Top Stories

January 24, 2023


Just 7% of global bank’s energy finance directed to renewables

A study has questioned the extent to which leading global banks are financing clean energy projects, after revealing only 7% of their energy financing went to renewables over the past 6 years. Data produced for Sierra Club, Fair Finance International, BankTrack, and Rainforest Action Network, accused leading banks of “major failings” in their net-zero strategies which has resulted in low financial support for clean energy. The campaigners highlighted how the majority of banks are short of the goals they signed up to when joining the Glasgow Financial Alliance for Net Zero (GFANZ), which asks members to ensure low-carbon energy investments account for at least 80% of energy investments by 2030. According to the findings, Citi and JP Morgan invested the most in energy companies between 2016 and 2022 with $181 billion with just 2% invested in renewables. (Business Green)*


Investors ramp up corporate disclosure requests on forestry

A record number of investors are targeting companies to report on sustainability issues like climate change, forestry and water. Environmental disclosure platform CDP has found that companies are more likely to disclose information when directly engaged by financial institutions rather than coalitions or groups. CDP states that a record 260 financial institutions with nearly $30 trillion in assets participated in forest and water security reporting in 2022 –  a 56% increase compared to 2021 levels. The investors noted that direct engagement with corporates can lead to better disclosure returns. Investors engaged with almost 1,500 companies across 30 countries to report on key issues like climate change, forests and water security. The data found that 26% of companies responded and that companies covered every sector. Around 90% of companies asked to disclose in 2021 did so. (edie)


One-fifth UK workers reject jobs based on poor ESG targets

Research by consultancy KPMG has found that 20% of UK office workers would turn down a job if environmental, social and governance (ESG) factors were deemed lacking. KPMG surveyed around 6,000 UK adult office workers, students, apprentices and those who have left higher education in the past six months on their attitudes to work. The results show that ESG factors are influencing employment decisions for almost half of UK workers. It found that 46% want the company they work for to publish and demonstrate ambitious ESG commitments. Additionally, 51% of 18-24-year-olds value ESG commitments as a reason to work for a company, rising to 55% for 25-34-year-olds. Across all age categories, 82% want to be able to link values and purpose with the organisation they work for. (edie)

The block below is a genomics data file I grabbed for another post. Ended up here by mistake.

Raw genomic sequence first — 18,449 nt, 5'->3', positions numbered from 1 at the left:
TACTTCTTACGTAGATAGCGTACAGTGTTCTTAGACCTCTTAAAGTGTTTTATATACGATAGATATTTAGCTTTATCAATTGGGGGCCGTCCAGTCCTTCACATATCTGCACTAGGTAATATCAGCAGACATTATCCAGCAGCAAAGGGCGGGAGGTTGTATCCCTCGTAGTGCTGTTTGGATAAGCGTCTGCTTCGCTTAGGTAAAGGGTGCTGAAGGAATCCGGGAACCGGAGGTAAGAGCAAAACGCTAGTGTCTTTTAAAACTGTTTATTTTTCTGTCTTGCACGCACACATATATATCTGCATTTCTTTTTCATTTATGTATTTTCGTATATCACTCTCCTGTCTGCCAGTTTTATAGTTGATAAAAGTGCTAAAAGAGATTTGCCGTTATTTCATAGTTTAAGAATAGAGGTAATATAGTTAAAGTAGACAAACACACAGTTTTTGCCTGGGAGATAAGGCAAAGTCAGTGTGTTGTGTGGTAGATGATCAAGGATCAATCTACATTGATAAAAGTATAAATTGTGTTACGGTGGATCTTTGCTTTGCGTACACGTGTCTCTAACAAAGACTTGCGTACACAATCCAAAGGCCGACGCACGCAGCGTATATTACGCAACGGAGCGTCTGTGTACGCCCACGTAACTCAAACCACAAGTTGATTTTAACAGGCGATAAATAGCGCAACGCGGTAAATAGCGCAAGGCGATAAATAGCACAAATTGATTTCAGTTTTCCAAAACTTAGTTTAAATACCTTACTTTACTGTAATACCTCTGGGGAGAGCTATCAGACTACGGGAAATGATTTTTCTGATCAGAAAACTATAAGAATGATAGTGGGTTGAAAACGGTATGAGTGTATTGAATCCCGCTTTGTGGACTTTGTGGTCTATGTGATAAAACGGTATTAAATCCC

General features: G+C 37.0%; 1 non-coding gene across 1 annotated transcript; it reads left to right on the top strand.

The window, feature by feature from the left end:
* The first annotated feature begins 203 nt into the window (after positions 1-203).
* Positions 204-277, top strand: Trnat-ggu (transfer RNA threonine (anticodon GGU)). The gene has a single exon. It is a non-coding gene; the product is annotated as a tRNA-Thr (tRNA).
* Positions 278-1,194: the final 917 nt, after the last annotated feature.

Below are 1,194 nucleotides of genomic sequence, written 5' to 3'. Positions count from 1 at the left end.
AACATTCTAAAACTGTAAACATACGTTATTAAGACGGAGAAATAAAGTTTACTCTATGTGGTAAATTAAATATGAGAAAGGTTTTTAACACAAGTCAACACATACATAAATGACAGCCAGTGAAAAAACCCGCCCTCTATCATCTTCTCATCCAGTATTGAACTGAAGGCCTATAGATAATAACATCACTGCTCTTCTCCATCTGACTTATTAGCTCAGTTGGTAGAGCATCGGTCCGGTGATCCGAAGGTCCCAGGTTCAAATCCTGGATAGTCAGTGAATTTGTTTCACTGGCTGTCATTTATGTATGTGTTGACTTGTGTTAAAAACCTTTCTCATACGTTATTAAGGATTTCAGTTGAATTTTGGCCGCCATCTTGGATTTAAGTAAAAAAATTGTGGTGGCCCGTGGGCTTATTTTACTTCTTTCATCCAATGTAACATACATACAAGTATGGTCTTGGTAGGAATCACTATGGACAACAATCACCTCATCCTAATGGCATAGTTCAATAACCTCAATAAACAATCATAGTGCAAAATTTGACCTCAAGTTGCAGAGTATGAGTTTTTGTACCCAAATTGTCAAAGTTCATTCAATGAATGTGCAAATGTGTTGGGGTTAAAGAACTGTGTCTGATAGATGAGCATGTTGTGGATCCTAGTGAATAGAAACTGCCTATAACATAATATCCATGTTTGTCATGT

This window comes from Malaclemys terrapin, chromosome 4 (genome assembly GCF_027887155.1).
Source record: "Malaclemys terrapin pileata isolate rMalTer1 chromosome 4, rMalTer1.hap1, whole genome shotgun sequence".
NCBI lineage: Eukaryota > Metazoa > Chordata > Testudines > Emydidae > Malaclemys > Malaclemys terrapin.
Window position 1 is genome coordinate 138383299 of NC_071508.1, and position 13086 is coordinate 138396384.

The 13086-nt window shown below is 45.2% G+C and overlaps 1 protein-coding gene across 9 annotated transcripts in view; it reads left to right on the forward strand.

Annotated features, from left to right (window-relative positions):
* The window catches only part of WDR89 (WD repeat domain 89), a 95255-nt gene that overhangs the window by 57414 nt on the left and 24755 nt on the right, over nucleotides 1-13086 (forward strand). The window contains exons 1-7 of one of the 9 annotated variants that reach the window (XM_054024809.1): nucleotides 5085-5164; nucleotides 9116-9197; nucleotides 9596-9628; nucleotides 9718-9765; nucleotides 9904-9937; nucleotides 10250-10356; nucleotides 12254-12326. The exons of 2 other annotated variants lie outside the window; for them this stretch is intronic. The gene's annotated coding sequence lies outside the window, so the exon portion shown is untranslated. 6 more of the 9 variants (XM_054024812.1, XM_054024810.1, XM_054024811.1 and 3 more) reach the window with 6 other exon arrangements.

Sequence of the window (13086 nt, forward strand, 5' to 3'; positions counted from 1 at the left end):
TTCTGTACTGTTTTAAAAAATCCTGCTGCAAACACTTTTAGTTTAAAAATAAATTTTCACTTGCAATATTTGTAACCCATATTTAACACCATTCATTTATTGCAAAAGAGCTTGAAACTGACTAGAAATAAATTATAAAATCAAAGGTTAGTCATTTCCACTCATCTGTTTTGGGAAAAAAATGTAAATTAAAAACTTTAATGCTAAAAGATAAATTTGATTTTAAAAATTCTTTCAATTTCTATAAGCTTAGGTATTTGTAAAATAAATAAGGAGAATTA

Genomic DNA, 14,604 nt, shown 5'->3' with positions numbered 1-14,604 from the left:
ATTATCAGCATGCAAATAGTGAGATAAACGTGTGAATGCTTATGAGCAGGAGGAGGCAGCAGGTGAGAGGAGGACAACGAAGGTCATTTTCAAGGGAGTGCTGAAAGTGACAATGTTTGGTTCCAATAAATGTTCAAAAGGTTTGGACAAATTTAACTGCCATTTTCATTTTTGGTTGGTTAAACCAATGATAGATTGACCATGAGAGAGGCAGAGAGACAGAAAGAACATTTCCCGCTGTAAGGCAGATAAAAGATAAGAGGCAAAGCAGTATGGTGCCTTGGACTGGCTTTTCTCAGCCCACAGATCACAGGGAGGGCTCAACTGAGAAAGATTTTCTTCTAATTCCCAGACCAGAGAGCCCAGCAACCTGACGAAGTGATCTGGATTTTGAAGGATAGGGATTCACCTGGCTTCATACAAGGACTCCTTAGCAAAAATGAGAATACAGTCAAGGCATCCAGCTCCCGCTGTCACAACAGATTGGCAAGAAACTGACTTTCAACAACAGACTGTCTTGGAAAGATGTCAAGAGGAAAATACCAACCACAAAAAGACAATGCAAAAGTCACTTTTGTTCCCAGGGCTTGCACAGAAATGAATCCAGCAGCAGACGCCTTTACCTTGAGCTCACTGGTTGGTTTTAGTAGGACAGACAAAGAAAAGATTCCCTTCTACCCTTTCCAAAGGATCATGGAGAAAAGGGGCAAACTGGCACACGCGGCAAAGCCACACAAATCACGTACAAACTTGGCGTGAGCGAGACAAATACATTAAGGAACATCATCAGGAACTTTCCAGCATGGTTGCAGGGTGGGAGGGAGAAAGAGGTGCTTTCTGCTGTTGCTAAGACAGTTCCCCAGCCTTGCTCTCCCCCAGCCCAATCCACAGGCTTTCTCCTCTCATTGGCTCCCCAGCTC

EU’s reforms aim to better protect power bills from volatility

European Union proposals to overhaul its electricity market will attempt to better protect consumer energy bills from short-term swings in fossil fuel prices, according to the European Commission. The EU is reforming its power market to avoid a repeat of 2022, when cuts to Russian gas supply drove electricity prices to record levels, hiking bills for households and industry. The Commission laid out numerous options to overhaul the way power plants sell electricity. It will aim to expand Europe’s use of long-term contracts that provide power plants with a fixed price for their electricity through “contracts for difference” (CfD) and power purchase agreements (PPA). The Commission suggested that CfDs could be required for new power plants receiving state support. (Reuters)


Microsoft confirms multi-billion-dollar investment in ChatGPT

Technology giant Microsoft has announced a deal with artificial intelligence firm OpenAI to secure multi-billion-dollar investment in its ‘ChatGPT’ programme. It said the deal would involve deploying the company’s artificial intelligence models across Microsoft products, which include the Bing search engine and its office software such as Word, PowerPoint and Outlook. Since its launch in 2022, , artificial intelligence chatbot, ChatGPT, has performed a variety of tasks from writing recipes and sonnets to job applications. It markets itself as at the forefront of generative AI – technology trained on vast amounts of text and images that can create content from a simple prompt. Microsoft’s suggested $10 billion investment would include additional supercomputer development and cloud-computing support for OpenAI. (The Guardian)

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